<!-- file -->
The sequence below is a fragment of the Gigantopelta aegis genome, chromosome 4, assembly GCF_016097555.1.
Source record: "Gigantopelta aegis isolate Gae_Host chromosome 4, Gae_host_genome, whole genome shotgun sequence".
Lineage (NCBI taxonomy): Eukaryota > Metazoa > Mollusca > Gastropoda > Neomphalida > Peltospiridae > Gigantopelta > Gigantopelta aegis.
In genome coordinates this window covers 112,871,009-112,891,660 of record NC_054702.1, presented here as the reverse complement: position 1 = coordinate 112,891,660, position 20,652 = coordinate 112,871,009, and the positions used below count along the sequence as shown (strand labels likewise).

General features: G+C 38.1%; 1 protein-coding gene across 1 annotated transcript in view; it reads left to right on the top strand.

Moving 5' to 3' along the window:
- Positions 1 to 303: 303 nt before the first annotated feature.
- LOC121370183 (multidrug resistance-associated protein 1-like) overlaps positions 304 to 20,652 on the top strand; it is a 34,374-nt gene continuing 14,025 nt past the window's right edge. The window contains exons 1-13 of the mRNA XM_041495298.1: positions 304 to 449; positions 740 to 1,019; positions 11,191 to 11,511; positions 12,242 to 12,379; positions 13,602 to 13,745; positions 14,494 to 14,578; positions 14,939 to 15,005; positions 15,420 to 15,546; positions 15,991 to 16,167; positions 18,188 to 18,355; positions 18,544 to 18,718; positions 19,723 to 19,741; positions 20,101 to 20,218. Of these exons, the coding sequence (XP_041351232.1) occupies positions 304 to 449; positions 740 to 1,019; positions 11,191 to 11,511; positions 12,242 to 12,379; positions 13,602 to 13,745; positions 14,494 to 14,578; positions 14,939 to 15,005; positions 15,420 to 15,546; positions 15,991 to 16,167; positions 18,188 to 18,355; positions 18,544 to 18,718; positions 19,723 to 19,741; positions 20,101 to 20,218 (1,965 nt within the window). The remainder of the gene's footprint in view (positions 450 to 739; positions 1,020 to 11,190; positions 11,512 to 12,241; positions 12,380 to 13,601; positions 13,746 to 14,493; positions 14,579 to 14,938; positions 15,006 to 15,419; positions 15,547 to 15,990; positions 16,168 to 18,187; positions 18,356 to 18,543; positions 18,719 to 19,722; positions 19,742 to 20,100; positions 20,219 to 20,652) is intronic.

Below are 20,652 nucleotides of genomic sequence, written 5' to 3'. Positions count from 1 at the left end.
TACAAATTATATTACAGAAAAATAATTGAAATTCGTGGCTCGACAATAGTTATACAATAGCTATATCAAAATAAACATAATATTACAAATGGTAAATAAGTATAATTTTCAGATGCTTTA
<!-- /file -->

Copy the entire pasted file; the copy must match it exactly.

The sequence below is a fragment of the Gigantopelta aegis genome, chromosome 4, assembly GCF_016097555.1.
Source record: "Gigantopelta aegis isolate Gae_Host chromosome 4, Gae_host_genome, whole genome shotgun sequence".
Lineage (NCBI taxonomy): Eukaryota > Metazoa > Mollusca > Gastropoda > Neomphalida > Peltospiridae > Gigantopelta > Gigantopelta aegis.
In genome coordinates this window covers 112,871,009-112,891,660 of record NC_054702.1, presented here as the reverse complement: position 1 = coordinate 112,891,660, position 20,652 = coordinate 112,871,009, and the positions used below count along the sequence as shown (strand labels likewise).

General features: G+C 38.1%; 1 protein-coding gene across 1 annotated transcript in view; it reads left to right on the top strand.

Moving 5' to 3' along the window:
- Positions 1 to 303: 303 nt before the first annotated feature.
- LOC121370183 (multidrug resistance-associated protein 1-like) overlaps positions 304 to 20,652 on the top strand; it is a 34,374-nt gene continuing 14,025 nt past the window's right edge. The window contains exons 1-13 of the mRNA XM_041495298.1: positions 304 to 449; positions 740 to 1,019; positions 11,191 to 11,511; positions 12,242 to 12,379; positions 13,602 to 13,745; positions 14,494 to 14,578; positions 14,939 to 15,005; positions 15,420 to 15,546; positions 15,991 to 16,167; positions 18,188 to 18,355; positions 18,544 to 18,718; positions 19,723 to 19,741; positions 20,101 to 20,218. Of these exons, the coding sequence (XP_041351232.1) occupies positions 304 to 449; positions 740 to 1,019; positions 11,191 to 11,511; positions 12,242 to 12,379; positions 13,602 to 13,745; positions 14,494 to 14,578; positions 14,939 to 15,005; positions 15,420 to 15,546; positions 15,991 to 16,167; positions 18,188 to 18,355; positions 18,544 to 18,718; positions 19,723 to 19,741; positions 20,101 to 20,218 (1,965 nt within the window). The remainder of the gene's footprint in view (positions 450 to 739; positions 1,020 to 11,190; positions 11,512 to 12,241; positions 12,380 to 13,601; positions 13,746 to 14,493; positions 14,579 to 14,938; positions 15,006 to 15,419; positions 15,547 to 15,990; positions 16,168 to 18,187; positions 18,356 to 18,543; positions 18,719 to 19,722; positions 19,742 to 20,100; positions 20,219 to 20,652) is intronic.

Below are 20,652 nucleotides of genomic sequence, written 5' to 3'. Positions count from 1 at the left end.
TACAAATTATATTACAGAAAAATAATTGAAATTCGTGGCTCGACAATAGTTATACAATAGCTATATCAAAATAAACATAATATTACAAATGGTAAATAAGTATAATTTTCAGATGCTTTA